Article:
Tunisia, the fifth phosphate producer in the world and a high end, high speed apparel supplier to European fashion world is showing a new opening for Lankan apparel supply chains. And Tunisia is agog over Sri Lanka’s growth rates. “We are almost taken up by your strong GDP growth rates that exceed 6%. I congratulate Sri Lanka for its spectacular growth. When you specially compare with the world economic growth rate, it’s such a leading rate” said Tarek Azouz, Ambassador of Tunisia to Sri Lanka on Wednesday (10).
Azouz was addressing Rishad Bathiudeen Minister of Industry & Commerce during his courtesy call on Minister Bathiudeen at EDB premises in Colombo. Also present along with Minister Bathiudeen were Anura Siriwardena Secretary, Ministry of Industry and Commerce and Bandula Egodage Chairman, Export Development Board and officials from the Department of Commerce.
According to the Department of Commerce of Sri Lanka, bilateral trade between Sri Lanka and Tunisia does not show a growing trend or a regular pattern during the past five years. The overall trade transaction between the two countries is almost negligible, at less than one million Dollars ($ 0.64 Mn) in 2012. The main exports from Sri Lanka are rubber products, garments and tea.
“We are working towards getting down a Tunisian delegation to the forthcoming CHOGM sessions in Colombo. We get our Tea supplies from Sri Lanka and we prefer Ceylon Tea simply due to its high quality. Besides Algeria, we are the other supplier of Golden Deglet Noor dates to the world.
"We are now looking to enter into MoUs with various business and commerce chambers in Colombo so that bilateral trade linkages can kick-start through exchange of business delegations. We intend to show around our well-known technology, biology and pharmaceutical parks located in provinces to visiting Sri Lankan delegations.
"Due to our close proximity to EU markets and the trade arrangements with EU due to the EU-Tunisia Association Agreement, the high-end garments and apparel we export are manufactured based on the Just in Time (JiT) practices and within three days of their production, the apparels are available for sale in the counters of most European fashion retailers!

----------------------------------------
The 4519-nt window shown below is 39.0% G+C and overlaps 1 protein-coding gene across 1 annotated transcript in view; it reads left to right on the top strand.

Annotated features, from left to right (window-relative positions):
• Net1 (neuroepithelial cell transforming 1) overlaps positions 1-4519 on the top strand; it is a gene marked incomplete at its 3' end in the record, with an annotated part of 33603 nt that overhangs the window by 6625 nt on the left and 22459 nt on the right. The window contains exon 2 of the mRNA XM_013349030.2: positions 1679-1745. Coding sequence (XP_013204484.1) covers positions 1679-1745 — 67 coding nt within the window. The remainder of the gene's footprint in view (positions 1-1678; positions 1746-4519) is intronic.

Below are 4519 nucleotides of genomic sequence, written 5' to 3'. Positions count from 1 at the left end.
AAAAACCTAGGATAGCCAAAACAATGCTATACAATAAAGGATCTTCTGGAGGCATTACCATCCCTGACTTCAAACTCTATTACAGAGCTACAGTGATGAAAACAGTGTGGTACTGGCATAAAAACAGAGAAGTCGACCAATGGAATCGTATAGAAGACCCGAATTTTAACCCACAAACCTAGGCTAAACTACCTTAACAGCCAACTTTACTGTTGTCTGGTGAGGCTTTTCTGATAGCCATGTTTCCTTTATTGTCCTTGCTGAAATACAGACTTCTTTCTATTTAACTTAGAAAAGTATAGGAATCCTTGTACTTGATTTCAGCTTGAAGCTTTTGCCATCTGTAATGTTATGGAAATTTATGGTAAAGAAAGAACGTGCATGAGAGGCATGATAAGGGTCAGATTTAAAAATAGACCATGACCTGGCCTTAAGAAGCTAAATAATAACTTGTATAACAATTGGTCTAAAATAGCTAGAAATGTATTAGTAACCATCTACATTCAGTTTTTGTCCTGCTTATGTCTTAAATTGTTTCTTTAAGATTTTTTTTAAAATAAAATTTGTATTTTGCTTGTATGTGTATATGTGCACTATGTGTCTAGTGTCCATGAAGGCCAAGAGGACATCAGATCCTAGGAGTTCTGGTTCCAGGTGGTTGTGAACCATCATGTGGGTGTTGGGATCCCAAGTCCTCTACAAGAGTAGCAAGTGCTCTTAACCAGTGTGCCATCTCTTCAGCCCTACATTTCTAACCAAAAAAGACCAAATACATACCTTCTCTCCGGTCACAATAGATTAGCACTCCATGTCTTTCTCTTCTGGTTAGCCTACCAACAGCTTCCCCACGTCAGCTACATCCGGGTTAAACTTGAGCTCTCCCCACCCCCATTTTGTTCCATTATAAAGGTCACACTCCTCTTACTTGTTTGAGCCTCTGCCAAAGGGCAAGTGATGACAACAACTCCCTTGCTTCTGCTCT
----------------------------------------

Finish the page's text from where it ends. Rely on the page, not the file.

"Also, since Tunisia is a virgin market for Sri Lankan exporters, you can involve Tunisia as part of your export market diversification plan” said Azouz and added: “Tunisia is going through the first wave of liberalisation and privatisation process. We invite Sri Lankan apparel manufacturers to come into joint ventures with Tunisian apparel producers and use our close proximity to EU and our Just in Time apparel practices to increase their access to EU markets in such short (turnaround) times.”
In 1995, Tunisia became the first Mediterranean country to sign an Association Agreement with the EU. As a result of the agreement, a Free Trade Area (FTA) between EU and Tunisia came into being in 2008 for industrial products, which in turn, includes apparels.
Minister Bathiudeen, addressing Azouz, said that with almost negligible trade level between both countries, each other’s markets are virgin markets with vast development potential and therefore the unrealised trade potential is huge. The Minister further said that as fertiliser is being imported to Sri Lanka at high cost, Sri Lanka would welcome keen Tunisian investors and phosphate producers to Sri Lanka for ventures here to produce fertiliser at low costs.
Tunisian phosphate sector is ranked as the fifth largest in the overall global phosphate industry and Tunisia is also considered as a leading country in mineral fertiliser production.